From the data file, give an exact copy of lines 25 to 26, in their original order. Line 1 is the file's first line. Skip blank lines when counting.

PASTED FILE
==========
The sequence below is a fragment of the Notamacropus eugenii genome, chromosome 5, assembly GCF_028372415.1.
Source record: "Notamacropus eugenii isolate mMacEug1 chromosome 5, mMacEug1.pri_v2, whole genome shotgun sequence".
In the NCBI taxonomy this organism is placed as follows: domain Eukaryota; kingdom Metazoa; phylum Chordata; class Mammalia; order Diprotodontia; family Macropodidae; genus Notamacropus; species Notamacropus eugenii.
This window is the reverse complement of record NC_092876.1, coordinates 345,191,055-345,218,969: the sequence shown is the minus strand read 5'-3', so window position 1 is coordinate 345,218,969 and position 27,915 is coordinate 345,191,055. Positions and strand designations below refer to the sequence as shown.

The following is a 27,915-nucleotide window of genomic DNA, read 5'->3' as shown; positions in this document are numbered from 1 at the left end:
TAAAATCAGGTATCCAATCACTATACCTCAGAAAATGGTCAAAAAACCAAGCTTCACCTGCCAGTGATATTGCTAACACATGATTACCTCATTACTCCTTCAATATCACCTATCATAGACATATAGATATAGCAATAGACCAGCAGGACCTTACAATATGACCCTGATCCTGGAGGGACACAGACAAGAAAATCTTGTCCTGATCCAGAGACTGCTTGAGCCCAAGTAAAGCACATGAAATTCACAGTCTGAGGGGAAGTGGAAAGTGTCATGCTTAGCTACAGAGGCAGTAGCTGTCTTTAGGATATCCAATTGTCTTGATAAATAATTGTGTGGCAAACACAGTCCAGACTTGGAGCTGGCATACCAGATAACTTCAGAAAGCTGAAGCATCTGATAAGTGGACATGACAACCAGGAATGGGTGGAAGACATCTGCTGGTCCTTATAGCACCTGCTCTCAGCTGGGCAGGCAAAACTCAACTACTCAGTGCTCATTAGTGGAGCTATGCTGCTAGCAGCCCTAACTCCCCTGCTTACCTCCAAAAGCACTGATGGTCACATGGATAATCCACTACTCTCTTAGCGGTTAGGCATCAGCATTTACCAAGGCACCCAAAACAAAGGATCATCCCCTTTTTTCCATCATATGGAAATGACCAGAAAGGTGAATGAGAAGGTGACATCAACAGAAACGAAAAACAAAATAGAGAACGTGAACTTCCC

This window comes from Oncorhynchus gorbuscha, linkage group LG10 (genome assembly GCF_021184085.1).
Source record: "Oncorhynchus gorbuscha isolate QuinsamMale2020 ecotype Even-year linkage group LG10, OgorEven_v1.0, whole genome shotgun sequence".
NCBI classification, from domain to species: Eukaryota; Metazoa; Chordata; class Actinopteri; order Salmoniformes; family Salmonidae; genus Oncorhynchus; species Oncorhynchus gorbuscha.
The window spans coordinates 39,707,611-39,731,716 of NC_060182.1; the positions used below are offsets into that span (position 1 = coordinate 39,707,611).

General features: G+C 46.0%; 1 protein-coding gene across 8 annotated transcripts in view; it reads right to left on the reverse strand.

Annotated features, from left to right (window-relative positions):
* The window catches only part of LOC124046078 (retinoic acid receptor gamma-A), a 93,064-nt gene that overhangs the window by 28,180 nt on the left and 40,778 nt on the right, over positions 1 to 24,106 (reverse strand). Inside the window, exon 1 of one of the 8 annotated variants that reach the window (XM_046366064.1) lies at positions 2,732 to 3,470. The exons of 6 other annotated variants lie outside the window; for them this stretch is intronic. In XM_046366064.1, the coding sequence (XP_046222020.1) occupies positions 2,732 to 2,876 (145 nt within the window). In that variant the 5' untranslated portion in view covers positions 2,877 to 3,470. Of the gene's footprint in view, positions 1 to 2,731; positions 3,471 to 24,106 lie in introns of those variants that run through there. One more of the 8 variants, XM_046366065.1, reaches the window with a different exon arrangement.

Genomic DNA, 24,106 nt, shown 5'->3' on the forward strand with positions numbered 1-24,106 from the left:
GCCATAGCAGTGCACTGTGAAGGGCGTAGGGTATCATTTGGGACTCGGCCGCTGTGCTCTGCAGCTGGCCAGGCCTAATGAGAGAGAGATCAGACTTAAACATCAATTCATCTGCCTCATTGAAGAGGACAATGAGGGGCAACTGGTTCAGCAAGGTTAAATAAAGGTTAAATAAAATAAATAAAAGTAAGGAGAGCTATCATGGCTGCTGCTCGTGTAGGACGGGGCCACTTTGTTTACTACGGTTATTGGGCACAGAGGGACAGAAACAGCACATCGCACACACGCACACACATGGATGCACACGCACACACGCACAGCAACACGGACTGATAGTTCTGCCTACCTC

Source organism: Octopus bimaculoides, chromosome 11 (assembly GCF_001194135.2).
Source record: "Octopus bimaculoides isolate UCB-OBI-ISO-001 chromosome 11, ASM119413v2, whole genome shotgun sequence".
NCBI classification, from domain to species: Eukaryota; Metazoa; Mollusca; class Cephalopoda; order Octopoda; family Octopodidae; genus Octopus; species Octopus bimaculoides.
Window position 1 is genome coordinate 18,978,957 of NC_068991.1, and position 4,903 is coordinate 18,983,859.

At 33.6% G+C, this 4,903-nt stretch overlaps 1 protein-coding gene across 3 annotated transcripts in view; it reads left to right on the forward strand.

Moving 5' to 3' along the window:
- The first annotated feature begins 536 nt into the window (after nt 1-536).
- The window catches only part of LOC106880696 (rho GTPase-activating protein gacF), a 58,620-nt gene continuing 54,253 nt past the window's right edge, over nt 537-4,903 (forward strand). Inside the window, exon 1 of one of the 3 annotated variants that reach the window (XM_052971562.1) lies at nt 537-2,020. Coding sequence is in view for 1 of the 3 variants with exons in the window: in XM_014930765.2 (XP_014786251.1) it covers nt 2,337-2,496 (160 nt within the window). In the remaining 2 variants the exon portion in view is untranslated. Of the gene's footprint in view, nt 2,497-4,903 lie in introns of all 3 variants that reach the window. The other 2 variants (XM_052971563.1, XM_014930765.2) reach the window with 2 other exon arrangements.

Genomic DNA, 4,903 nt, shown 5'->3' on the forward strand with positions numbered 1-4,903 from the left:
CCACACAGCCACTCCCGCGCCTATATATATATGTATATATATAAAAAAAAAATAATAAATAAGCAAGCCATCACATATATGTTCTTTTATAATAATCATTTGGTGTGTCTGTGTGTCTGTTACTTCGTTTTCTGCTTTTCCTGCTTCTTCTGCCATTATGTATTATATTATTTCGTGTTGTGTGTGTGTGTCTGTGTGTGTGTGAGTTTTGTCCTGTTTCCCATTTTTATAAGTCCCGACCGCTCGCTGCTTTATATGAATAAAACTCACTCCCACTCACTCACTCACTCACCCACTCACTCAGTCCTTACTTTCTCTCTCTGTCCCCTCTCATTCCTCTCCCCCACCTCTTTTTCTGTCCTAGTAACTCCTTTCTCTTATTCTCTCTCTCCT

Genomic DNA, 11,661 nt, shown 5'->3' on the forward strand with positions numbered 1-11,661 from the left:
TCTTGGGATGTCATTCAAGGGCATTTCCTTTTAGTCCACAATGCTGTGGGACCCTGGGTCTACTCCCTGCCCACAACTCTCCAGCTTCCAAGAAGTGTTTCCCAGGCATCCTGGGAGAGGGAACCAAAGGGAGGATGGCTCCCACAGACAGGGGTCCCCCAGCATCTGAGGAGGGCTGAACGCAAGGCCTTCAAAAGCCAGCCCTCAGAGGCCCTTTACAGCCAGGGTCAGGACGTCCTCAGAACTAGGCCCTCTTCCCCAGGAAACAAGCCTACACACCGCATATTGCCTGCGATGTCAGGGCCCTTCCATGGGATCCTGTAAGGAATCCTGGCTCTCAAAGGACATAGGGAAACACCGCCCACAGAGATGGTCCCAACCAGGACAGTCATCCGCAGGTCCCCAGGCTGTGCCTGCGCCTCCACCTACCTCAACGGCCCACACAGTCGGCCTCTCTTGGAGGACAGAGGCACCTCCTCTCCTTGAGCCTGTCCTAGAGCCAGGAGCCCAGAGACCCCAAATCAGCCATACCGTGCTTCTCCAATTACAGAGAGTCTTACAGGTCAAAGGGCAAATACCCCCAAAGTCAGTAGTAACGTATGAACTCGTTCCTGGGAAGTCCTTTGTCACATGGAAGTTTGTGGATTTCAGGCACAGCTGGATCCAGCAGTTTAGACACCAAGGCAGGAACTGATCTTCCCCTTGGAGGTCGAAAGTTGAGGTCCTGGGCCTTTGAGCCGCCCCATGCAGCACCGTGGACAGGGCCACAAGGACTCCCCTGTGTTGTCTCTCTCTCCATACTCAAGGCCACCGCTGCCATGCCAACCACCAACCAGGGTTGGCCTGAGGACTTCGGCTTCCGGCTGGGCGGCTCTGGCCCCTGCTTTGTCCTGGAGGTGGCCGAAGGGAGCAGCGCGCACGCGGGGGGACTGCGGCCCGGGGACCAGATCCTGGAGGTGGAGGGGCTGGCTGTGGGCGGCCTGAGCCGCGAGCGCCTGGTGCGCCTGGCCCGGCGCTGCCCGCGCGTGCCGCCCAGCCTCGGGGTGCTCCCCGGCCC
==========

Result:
CCACACAGCCACTCCCGCGCCTATATATATATGTATATATATAAAAAAAAAATAATAAATAAGCAAGCCATCACATATATGTTCTTTTATAATAATCATTTGGTGTGTCTGTGTGTCTGTTACTTCGTTTTCTGCTTTTCCTGCTTCTTCTGCCATTATGTATTATATTATTTCGTGTTGTGTGTGTGTGTCTGTGTGTGTGTGAGTTTTGTCCTGTTTCCCATTTTTATAAGTCCCGACCGCTCGCTGCTTTATATGAATAAAACTCACTCCCACTCACTCACTCACTCACCCACTCACTCAGTCCTTACTTTCTCTCTCTGTCCCCTCTCATTCCTCTCCCCCACCTCTTTTTCTGTCCTAGTAACTCCTTTCTCTTATTCTCTCTCTCCT

Genomic DNA, 11,661 nt, shown 5'->3' on the forward strand with positions numbered 1-11,661 from the left: